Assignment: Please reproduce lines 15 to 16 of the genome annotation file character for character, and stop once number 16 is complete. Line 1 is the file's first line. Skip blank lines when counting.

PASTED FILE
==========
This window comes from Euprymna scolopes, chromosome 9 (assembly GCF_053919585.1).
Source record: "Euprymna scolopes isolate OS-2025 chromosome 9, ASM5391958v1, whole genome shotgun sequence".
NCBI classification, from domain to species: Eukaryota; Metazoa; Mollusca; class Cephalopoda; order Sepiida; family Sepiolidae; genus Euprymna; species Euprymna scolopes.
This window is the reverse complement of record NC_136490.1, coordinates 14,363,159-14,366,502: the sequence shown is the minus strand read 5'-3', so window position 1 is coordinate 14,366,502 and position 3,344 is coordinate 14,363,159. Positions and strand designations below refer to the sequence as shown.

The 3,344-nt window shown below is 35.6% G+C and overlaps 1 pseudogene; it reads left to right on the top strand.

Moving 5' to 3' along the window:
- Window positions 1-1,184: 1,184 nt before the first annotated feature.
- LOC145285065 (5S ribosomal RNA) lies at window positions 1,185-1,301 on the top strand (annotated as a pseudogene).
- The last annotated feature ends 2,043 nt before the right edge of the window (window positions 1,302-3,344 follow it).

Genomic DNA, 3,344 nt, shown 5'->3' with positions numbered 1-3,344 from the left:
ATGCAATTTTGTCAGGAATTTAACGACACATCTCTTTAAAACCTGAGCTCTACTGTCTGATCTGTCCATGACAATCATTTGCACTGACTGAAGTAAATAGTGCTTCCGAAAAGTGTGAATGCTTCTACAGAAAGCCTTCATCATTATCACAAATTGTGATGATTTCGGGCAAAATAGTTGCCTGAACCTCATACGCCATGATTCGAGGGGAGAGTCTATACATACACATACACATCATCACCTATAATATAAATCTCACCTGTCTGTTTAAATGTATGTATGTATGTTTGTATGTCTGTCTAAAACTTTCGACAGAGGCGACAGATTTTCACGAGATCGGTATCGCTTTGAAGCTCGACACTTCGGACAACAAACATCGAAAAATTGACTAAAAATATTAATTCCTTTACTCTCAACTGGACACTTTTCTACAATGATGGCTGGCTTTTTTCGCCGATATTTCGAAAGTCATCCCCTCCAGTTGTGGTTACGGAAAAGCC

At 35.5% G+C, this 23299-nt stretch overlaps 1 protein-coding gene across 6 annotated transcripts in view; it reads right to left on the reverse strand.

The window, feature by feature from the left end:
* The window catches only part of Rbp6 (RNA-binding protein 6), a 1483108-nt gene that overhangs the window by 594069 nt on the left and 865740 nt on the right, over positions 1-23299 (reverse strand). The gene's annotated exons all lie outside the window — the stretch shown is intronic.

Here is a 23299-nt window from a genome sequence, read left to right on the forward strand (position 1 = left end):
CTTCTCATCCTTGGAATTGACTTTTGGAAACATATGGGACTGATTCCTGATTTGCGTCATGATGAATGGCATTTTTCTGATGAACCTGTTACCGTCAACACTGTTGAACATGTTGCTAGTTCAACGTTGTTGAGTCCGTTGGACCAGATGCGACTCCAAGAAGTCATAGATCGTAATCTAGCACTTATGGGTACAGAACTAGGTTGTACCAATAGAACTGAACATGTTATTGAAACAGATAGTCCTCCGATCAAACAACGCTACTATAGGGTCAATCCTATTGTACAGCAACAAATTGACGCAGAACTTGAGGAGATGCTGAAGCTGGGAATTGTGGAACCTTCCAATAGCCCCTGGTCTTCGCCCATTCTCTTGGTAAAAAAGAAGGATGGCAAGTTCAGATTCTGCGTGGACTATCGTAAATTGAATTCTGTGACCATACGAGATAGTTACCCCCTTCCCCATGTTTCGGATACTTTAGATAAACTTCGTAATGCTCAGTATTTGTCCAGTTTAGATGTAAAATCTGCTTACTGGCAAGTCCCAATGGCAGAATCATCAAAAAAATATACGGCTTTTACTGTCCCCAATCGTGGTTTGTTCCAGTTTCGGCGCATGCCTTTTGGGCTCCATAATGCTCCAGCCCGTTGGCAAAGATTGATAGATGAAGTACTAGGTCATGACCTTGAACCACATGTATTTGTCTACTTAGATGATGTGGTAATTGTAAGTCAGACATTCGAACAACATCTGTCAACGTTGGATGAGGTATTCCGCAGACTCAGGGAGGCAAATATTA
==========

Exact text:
Here is a 23299-nt window from a genome sequence, read left to right on the forward strand (position 1 = left end):
CTTCTCATCCTTGGAATTGACTTTTGGAAACATATGGGACTGATTCCTGATTTGCGTCATGATGAATGGCATTTTTCTGATGAACCTGTTACCGTCAACACTGTTGAACATGTTGCTAGTTCAACGTTGTTGAGTCCGTTGGACCAGATGCGACTCCAAGAAGTCATAGATCGTAATCTAGCACTTATGGGTACAGAACTAGGTTGTACCAATAGAACTGAACATGTTATTGAAACAGATAGTCCTCCGATCAAACAACGCTACTATAGGGTCAATCCTATTGTACAGCAACAAATTGACGCAGAACTTGAGGAGATGCTGAAGCTGGGAATTGTGGAACCTTCCAATAGCCCCTGGTCTTCGCCCATTCTCTTGGTAAAAAAGAAGGATGGCAAGTTCAGATTCTGCGTGGACTATCGTAAATTGAATTCTGTGACCATACGAGATAGTTACCCCCTTCCCCATGTTTCGGATACTTTAGATAAACTTCGTAATGCTCAGTATTTGTCCAGTTTAGATGTAAAATCTGCTTACTGGCAAGTCCCAATGGCAGAATCATCAAAAAAATATACGGCTTTTACTGTCCCCAATCGTGGTTTGTTCCAGTTTCGGCGCATGCCTTTTGGGCTCCATAATGCTCCAGCCCGTTGGCAAAGATTGATAGATGAAGTACTAGGTCATGACCTTGAACCACATGTATTTGTCTACTTAGATGATGTGGTAATTGTAAGTCAGACATTCGAACAACATCTGTCAACGTTGGATGAGGTATTCCGCAGACTCAGGGAGGCAAATATTA